It seems like when life is harder than normal (not that normal isn't hard enough), and I'm groping to figure things out, I find myself drawn to the keyboard. I recently heard on a Dr. Phil show that writing feelings down can be a good way to find answers, resolve issues and move forward. That's my hope, I guess. And if I get to the end of the page and still have nothing figured out . . . well, at least I'll have a journal entry.
Three weeks ago I went to the dermatologist for what I thought would be a simple routine procedure to remove a small bump on my nose that was possible basal cell carcinoma. Four and a half hours later, I left with a huge hole in my face where my nose used to be. Apparently, the skin cancer had been growing deep beneath the surface of my skin for many years, spreading throughout my nose and to the corner of my eye. The plan was for me to walk next door to the plastic surgeon to get sewn up, but after staring at every angle of my face for what seemed like a lot of minutes, the plastic surgeon sighed, and told me there really weren't great options. The cancer had been in the crease of my nose, a very hard place to repair. It had also spread to the corner of my right eye. He would need thick skin for one part of my nose and very thin skin for another part. After taking pictures of me, he said he would study my nose that night and present us with options in the morning at the surgery center. I made the mistake of looking in the mirror before we left. Pictures don't really do justice. I gasped as I saw the deep, red gap in my face and wondered how it could ever be fixed.
(A little graphic--I should have warned you. Worse in real life. Almost to the bone. The tear rolling down my face is because I just looked in the mirror).
It was only three weeks previous that I had checked into the very same surgery center to have a laperoscopy. An ovarian cyst had ruptured and I had a lot of scar tissue built up from a surgery years ago that was pressing against my ovaries, causing pain and discomfort. I felt I was just getting back on my feet and feeling good when I found myself going under anesthesia once again. This time when I awoke I had a huge bandage sewn to my face and the pain had moved from my abdomen to my nose. It was necessary for the doctor to take a skin graft from my collar bone, and then also to make a cut up my forehead to take some thicker skin from there. Of course I looked pretty . . . what's the word . . .scary? But, determined not to let it discourage me or affect my attitude or self-perception, I took a couple of days to recover and then went about life as normal.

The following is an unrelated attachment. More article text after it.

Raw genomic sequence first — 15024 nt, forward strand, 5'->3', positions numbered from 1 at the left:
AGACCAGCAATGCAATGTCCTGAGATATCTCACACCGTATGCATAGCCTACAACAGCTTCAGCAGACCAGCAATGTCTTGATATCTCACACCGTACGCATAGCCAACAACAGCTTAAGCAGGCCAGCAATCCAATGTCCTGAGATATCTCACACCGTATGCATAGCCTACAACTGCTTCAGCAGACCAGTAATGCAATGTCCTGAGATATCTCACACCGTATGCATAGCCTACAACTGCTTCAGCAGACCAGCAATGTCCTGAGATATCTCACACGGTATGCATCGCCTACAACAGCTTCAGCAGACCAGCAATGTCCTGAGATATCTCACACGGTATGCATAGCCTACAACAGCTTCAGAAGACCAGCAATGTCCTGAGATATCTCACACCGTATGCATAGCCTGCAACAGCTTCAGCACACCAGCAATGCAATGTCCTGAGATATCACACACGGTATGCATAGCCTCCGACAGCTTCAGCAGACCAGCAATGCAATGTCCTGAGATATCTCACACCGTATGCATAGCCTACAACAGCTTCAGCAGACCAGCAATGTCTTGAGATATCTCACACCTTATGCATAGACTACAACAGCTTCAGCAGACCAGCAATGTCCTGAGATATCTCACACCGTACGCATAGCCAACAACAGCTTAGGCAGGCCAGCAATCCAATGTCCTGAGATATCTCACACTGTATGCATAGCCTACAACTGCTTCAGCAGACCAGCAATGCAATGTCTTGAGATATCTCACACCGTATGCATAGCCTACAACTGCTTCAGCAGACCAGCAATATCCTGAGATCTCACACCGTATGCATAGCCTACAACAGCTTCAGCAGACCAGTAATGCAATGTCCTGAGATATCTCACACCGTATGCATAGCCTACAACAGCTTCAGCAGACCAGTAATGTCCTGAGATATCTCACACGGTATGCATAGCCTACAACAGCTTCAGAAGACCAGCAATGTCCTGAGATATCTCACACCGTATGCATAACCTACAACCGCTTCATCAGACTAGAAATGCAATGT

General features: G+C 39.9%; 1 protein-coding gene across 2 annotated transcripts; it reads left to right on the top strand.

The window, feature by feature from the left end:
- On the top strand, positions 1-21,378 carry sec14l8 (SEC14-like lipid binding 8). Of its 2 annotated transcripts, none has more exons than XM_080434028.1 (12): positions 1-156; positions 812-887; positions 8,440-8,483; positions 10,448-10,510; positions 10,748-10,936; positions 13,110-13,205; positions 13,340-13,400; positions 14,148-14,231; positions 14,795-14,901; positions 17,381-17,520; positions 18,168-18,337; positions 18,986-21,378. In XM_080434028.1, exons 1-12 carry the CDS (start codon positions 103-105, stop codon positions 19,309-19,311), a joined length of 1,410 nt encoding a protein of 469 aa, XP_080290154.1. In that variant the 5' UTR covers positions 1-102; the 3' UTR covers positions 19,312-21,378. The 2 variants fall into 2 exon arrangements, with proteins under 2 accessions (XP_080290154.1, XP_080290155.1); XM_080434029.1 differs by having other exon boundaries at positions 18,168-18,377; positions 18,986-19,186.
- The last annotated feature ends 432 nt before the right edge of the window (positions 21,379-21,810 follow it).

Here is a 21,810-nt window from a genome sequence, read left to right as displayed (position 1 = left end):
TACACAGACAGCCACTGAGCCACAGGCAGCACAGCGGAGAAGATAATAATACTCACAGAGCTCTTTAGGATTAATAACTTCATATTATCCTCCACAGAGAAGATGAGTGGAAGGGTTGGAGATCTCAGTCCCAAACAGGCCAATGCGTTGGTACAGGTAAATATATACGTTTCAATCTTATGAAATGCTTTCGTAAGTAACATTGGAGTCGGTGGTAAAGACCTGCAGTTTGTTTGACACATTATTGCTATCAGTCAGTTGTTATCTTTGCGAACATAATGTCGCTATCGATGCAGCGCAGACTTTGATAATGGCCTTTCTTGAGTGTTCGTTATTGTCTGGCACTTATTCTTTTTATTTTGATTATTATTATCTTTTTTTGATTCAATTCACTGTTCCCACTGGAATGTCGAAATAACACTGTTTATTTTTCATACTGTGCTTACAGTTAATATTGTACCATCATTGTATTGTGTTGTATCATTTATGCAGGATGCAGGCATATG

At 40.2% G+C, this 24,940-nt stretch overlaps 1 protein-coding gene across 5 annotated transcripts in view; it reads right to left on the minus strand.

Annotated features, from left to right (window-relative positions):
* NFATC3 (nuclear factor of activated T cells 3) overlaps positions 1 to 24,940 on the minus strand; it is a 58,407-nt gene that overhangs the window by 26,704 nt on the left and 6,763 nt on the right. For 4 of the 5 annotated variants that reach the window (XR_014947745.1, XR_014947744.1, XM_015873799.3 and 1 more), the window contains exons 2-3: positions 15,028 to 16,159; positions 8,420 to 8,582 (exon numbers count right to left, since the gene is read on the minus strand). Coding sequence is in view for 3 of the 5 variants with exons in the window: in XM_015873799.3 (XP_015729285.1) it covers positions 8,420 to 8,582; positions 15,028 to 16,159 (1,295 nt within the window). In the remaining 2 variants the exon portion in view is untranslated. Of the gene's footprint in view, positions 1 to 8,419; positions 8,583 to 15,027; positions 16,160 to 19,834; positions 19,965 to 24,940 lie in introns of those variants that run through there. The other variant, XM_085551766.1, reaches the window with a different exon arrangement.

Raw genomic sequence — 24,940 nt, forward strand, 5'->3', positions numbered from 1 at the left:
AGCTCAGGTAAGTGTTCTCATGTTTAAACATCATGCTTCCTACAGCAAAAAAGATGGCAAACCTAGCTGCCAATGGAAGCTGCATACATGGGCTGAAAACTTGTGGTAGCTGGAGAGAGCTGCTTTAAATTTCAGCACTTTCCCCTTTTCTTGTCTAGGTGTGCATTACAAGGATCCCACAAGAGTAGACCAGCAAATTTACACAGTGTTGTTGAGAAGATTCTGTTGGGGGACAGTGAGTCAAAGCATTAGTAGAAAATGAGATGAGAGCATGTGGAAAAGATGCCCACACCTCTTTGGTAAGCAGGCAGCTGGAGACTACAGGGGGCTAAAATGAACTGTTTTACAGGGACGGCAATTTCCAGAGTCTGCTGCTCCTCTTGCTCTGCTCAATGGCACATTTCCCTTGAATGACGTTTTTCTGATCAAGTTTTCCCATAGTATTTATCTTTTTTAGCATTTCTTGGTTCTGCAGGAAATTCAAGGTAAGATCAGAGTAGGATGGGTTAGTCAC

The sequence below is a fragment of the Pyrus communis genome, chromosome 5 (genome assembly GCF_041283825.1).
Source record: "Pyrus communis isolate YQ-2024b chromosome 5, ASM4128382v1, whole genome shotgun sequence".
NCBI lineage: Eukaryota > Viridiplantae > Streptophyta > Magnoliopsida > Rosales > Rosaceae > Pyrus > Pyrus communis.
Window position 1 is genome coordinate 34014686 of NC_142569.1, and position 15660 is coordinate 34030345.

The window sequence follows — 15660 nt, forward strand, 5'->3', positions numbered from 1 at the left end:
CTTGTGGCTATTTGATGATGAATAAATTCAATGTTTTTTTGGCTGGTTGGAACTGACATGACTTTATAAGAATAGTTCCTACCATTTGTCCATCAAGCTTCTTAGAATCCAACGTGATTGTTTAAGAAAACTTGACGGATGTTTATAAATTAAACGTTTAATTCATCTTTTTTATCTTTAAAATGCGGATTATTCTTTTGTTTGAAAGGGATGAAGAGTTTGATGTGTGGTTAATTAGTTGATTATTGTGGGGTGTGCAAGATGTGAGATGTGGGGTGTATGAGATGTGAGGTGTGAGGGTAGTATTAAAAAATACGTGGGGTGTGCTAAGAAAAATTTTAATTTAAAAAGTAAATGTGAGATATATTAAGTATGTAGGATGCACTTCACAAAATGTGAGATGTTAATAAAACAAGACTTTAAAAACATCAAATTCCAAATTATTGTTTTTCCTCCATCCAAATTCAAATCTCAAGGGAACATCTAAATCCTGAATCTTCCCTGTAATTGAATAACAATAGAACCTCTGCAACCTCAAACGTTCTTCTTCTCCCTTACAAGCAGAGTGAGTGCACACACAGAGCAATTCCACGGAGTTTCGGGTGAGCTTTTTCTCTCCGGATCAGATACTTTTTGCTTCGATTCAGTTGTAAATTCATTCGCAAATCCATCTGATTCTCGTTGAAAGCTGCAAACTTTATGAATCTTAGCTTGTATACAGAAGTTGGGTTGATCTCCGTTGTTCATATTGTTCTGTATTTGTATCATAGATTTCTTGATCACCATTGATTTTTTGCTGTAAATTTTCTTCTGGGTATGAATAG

(three days after surgery--my collarbone shows where they took one of the grafts)
As I went out in public I experienced a little bit of what I'm sure many people with varying disabilities have gone through in their lives: pointing, staring, whispering, and more. My biggest fear was that my little four-year-old preschoolers would be afraid of me. I warned their parents that I looked a little abnormal, but these darling little children seemed more concerned that I was in pain than that I looked funny. That's the miracle of children. But in reality, I knew every time I left the house that I did look like I had gotten in a fight with a barbed wire fence and lost, and when people stared at me or children pointed, I was so grateful it didn't bother me. Of course I wished they were staring because of my astounding beauty, rather than my lighting bolt scar and blotchy skin graft, but I understood, and it was okay.